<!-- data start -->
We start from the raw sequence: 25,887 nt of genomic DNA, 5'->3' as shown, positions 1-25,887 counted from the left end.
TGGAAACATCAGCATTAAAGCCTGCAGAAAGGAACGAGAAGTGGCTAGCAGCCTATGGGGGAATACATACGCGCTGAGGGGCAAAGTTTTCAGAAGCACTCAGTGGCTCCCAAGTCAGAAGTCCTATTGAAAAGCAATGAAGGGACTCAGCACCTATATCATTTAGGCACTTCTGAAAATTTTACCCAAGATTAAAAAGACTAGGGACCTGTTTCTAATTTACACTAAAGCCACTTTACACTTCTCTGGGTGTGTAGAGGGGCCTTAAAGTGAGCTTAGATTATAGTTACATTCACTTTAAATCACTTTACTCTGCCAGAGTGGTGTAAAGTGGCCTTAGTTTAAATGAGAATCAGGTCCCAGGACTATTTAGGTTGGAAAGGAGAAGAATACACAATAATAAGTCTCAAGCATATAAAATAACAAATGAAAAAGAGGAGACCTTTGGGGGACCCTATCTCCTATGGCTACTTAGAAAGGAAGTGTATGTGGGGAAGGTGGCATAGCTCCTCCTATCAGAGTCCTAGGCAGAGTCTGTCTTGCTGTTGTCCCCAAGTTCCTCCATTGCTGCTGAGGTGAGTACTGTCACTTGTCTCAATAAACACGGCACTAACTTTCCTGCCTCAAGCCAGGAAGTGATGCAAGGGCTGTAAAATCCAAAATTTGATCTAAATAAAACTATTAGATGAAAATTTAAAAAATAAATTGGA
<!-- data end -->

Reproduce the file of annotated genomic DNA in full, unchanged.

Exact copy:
We start from the raw sequence: 25,887 nt of genomic DNA, 5'->3' as shown, positions 1-25,887 counted from the left end.
TGGAAACATCAGCATTAAAGCCTGCAGAAAGGAACGAGAAGTGGCTAGCAGCCTATGGGGGAATACATACGCGCTGAGGGGCAAAGTTTTCAGAAGCACTCAGTGGCTCCCAAGTCAGAAGTCCTATTGAAAAGCAATGAAGGGACTCAGCACCTATATCATTTAGGCACTTCTGAAAATTTTACCCAAGATTAAAAAGACTAGGGACCTGTTTCTAATTTACACTAAAGCCACTTTACACTTCTCTGGGTGTGTAGAGGGGCCTTAAAGTGAGCTTAGATTATAGTTACATTCACTTTAAATCACTTTACTCTGCCAGAGTGGTGTAAAGTGGCCTTAGTTTAAATGAGAATCAGGTCCCAGGACTATTTAGGTTGGAAAGGAGAAGAATACACAATAATAAGTCTCAAGCATATAAAATAACAAATGAAAAAGAGGAGACCTTTGGGGGACCCTATCTCCTATGGCTACTTAGAAAGGAAGTGTATGTGGGGAAGGTGGCATAGCTCCTCCTATCAGAGTCCTAGGCAGAGTCTGTCTTGCTGTTGTCCCCAAGTTCCTCCATTGCTGCTGAGGTGAGTACTGTCACTTGTCTCAATAAACACGGCACTAACTTTCCTGCCTCAAGCCAGGAAGTGATGCAAGGGCTGTAAAATCCAAAATTTGATCTAAATAAAACTATTAGATGAAAATTTAAAAAATAAATTGGA